jobs. He had just learned how to make brooms and did an excellent
job during our Festival of ’92. He loved kids and enjoyed
demonstrating our past. We missed Bob.

I have been saving three family exhibitors until last only
because they are special and also make the festival successful due
to their expertise, help and support. I have already mentioned
George Hollander. He and his wife Pat take care of the inside
exhibits, helping in any way they can, as well as displaying an
abundance of information about the history of Cache. Cecil and
Gloria Labude from Faxon, Oklahoma, 10 miles south of Cache, are
big supporters of our program. He brings his Frick steam engine, a
24,000 lb. job which is not an easy task to move. He brings antique
cars along with his broom making machine. Geri and Alvis Lum are
always lending a helping hand and also display a variety of
exhibits. Mrs. Lum helps Pat with the exhibits on the inside. Mr.
Lum had a great educational display this year on W.W.II, of which
he is a veteran. He also displays engines, wind chargers, traps and
antique cars. Mr. and Mrs. Lum started the festival and then
allowed the school to take over. They help during the year also.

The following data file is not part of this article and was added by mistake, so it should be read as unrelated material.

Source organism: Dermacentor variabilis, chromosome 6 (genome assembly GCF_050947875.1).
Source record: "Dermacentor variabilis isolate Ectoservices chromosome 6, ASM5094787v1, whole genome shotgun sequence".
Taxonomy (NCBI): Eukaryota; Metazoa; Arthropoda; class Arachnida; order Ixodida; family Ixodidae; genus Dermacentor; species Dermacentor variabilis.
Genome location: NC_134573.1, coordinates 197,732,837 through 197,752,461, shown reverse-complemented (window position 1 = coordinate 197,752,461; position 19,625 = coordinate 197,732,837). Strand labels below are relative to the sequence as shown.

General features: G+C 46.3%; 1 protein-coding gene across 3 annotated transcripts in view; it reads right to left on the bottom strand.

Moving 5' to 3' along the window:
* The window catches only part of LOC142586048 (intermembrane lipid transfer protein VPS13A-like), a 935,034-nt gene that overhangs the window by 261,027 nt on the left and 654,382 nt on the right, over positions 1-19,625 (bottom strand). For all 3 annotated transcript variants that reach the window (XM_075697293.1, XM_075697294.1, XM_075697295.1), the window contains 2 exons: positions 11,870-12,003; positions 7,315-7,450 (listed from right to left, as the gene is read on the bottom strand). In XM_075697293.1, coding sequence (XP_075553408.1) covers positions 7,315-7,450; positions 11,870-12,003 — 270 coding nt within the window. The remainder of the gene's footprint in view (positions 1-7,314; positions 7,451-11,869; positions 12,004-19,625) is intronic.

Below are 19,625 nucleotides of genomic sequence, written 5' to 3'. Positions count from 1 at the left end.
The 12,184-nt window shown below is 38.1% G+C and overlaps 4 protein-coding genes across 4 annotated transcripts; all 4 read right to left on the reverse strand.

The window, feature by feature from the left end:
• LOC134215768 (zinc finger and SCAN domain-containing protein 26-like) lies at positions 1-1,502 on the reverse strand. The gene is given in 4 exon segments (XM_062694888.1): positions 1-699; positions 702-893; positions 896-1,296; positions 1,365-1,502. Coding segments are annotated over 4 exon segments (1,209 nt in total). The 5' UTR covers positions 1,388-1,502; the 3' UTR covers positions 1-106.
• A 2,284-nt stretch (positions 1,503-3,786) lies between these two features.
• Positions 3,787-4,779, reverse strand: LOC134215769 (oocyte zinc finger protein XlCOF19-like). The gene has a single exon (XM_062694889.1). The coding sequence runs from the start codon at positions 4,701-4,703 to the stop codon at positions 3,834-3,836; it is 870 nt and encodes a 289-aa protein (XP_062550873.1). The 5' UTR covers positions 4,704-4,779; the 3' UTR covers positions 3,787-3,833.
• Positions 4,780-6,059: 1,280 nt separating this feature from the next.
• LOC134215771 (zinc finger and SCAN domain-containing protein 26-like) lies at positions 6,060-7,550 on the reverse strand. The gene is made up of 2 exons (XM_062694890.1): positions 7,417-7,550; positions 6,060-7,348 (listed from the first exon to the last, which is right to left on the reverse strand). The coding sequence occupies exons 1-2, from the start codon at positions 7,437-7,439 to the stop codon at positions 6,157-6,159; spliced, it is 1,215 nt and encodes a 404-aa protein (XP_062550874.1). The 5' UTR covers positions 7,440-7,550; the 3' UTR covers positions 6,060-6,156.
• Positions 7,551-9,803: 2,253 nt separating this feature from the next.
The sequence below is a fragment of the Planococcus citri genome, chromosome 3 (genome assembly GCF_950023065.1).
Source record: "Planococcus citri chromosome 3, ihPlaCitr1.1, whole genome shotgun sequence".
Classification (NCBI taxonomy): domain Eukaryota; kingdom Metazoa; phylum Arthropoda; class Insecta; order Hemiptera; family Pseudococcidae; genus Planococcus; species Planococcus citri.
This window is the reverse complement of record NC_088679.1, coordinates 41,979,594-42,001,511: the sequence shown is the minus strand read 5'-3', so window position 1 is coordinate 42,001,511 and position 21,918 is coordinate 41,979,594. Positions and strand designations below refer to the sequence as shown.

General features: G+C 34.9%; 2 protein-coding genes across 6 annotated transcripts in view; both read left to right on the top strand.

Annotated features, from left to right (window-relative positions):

The Lawton Antique Car Club puts on a good display for us.

Also I have to (no, I want to) say a big Thank You to my 14 year
old son, Terry, for his work and support during the time spent
putting the show together. From running his Model B John Deere to
doing many more odd jobs that have to be done that I could never
get done without his help. He helps me plant and harvest wheat,
broomcorn, sorghum, and is always there and ready to help. Also
thanks to my wife Gladys for her patience.

Mr. David Dorrell, our Ag instructor, is involved with the young
people in teaching them about machinery and other things. I
appreciate him because he does a lot along with his students to get
ready for the show.

I know there are others, locally and from different areas
around, who help tremendously that I have not mentioned. Cache
Schools and I are indebted to each of them.

Middle School students offered an information booth. A big
thanks to our Ag 4-H Parents Booster Club for running the
concession stand and serving the barbecue supper on Saturday. This
is our way we say thanks to our exhibitors. This year thanks goes
to Gail Niyah and our Indian Parent Committee for the
festival’s fine Pow Wow held on Saturday evening.